Tuesday, July 29, 2008
Goat Cheese Stuffed Pork Loin - Part Deux
The first time I tried out this recipe I had already chopped up my whole tenderloin into loins (I always feel naughty when I say that word:-/). It didn't really work out so well. The loins were a little too thin and after butterflying, stuffing, and skewering - all the filling leaked out while cooking. Blah. I did, however, find out that burnt goat cheese is effing delicious.
So, I picked up another tenderloin and decided to try again. This time I did it properly, kitchen string trussing and everything. Some of the filling still leaked out, but not nearly as bad as last time. Last time there was nary a trace of goat cheese left in the pork. I'm still thinking it might be easier to just add a nice dollop of herbed goat cheese on top after cooking, but stuffing the tenderloin infuses it with such great flavor. This style of stuffing really has me torn. Perhaps next time I'll add some breadcrumbs to the goat cheese to get it to stay inside the pork loin. Or maybe, before searing in the pan, refrigerating the whole loin, all trussed up, for twenty minutes or so, that way the goat cheese doesn't start melting immediately. Anyone have any advice?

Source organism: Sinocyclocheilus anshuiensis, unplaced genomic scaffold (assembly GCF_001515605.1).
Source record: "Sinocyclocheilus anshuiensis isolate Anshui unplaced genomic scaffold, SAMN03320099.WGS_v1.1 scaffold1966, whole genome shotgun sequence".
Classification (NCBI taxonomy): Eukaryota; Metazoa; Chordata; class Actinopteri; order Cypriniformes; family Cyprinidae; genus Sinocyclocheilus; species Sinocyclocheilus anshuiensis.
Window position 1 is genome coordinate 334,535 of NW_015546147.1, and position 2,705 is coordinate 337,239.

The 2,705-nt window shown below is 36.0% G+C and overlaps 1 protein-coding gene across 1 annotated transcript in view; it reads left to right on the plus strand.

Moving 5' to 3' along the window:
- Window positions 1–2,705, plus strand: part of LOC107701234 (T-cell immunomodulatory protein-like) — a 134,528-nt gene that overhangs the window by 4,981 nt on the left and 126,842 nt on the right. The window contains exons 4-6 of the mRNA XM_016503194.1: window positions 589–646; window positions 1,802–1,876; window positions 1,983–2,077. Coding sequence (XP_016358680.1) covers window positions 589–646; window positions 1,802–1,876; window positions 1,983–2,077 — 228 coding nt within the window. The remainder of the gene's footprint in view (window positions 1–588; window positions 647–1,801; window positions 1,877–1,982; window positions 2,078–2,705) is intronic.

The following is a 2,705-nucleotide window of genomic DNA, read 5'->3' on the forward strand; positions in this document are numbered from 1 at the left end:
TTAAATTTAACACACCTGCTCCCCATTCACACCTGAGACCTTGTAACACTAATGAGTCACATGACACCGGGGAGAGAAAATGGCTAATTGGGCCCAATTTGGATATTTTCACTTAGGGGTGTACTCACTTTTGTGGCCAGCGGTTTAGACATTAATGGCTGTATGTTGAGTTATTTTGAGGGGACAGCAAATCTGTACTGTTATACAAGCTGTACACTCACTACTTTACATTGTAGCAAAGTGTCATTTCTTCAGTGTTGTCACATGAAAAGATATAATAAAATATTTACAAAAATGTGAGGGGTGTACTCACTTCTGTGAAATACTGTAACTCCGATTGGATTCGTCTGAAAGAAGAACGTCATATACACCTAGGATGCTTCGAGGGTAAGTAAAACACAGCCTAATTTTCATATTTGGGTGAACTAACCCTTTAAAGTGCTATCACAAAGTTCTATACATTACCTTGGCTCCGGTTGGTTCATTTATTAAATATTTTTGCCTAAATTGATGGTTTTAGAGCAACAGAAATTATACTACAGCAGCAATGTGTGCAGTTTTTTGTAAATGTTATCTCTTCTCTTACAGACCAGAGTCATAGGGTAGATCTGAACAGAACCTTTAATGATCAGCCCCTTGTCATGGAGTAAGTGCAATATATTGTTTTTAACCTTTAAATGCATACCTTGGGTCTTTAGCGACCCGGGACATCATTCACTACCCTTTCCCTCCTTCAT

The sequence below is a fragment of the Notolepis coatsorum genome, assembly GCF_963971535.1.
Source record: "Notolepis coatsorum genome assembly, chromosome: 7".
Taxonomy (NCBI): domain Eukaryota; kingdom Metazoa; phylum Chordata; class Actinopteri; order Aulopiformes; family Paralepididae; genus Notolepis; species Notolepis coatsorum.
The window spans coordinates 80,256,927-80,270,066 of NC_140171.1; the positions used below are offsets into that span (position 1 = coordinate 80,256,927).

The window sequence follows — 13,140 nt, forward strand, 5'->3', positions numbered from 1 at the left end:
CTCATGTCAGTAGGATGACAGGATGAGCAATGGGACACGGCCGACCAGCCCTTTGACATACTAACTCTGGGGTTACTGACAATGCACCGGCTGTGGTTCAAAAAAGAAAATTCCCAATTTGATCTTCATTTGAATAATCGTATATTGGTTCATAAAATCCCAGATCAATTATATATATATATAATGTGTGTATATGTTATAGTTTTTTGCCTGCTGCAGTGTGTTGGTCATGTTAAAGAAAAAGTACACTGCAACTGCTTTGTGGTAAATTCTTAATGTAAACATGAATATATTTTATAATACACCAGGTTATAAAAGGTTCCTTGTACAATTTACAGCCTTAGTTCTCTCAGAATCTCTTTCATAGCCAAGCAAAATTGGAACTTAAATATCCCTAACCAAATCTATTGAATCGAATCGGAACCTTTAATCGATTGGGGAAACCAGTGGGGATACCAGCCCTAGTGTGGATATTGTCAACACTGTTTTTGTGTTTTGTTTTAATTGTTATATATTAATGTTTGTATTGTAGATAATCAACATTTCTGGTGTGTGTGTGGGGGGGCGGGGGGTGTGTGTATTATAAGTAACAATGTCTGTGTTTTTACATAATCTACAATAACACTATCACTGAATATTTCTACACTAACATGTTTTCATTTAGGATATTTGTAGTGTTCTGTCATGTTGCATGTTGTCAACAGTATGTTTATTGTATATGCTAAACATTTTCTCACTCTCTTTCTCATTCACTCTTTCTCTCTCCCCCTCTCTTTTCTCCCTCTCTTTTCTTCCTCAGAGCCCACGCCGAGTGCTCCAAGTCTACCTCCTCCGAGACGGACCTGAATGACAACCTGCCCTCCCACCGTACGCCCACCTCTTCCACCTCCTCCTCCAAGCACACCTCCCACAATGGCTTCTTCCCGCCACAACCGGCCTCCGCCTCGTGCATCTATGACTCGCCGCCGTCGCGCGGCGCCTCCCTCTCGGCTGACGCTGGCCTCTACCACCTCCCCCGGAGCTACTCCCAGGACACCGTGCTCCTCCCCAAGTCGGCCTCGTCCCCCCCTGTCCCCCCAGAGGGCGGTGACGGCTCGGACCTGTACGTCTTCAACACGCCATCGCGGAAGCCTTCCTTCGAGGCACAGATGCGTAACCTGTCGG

I'm still not sure if this dish is worth all the work though. I really hate getting stuff stuck under my nails. Boo.
Herbed Goat Cheese Stuffed Pork Loin
1 pork tenderloin, cut in half
4 oz. goat cheese
fresh basil, chopped
1 garlic clove, smashed
salt and pepper
1 tablespoon butter
1. Preheat oven to 400 degrees F. Use a sharp knife to butterfly the tenderloins. Lay out flat and cover with saran wrap. Using a meat mallet or rolling pin beat out the tenderloin until it forms a rudimentary rectangle. Do NOT flatten completely, this will alter the texture of the pork. Season pork with salt and pepper.
2. In a small dish combine the goat cheese, a drizzle of olive oil, chopped basil to taste, the garlic, and a pinch of salt and pepper. Spread over the surface of the pork evenly, leaving a 3/4 in. border.
3. Using kitchen string, tie up the pork in even sections ensuring the roll stays intact. Drizzle with olive oil and season again with salt and pepper.
4. In a heavy, oven proof skillet melt the butter in olive oil over medium high heat. Sear the loins on each side until a nice, caramelized brown crust forms on all sides. Transfer skillet to the oven and cook an additional 12 minutes.
5. Remove from oven, take loins out of skillet and let rest, covered with foil, about ten minutes. This will allow the juices to settle and the filling to firm up a bit.
6. Remove kitchen string and slice on the diagonal.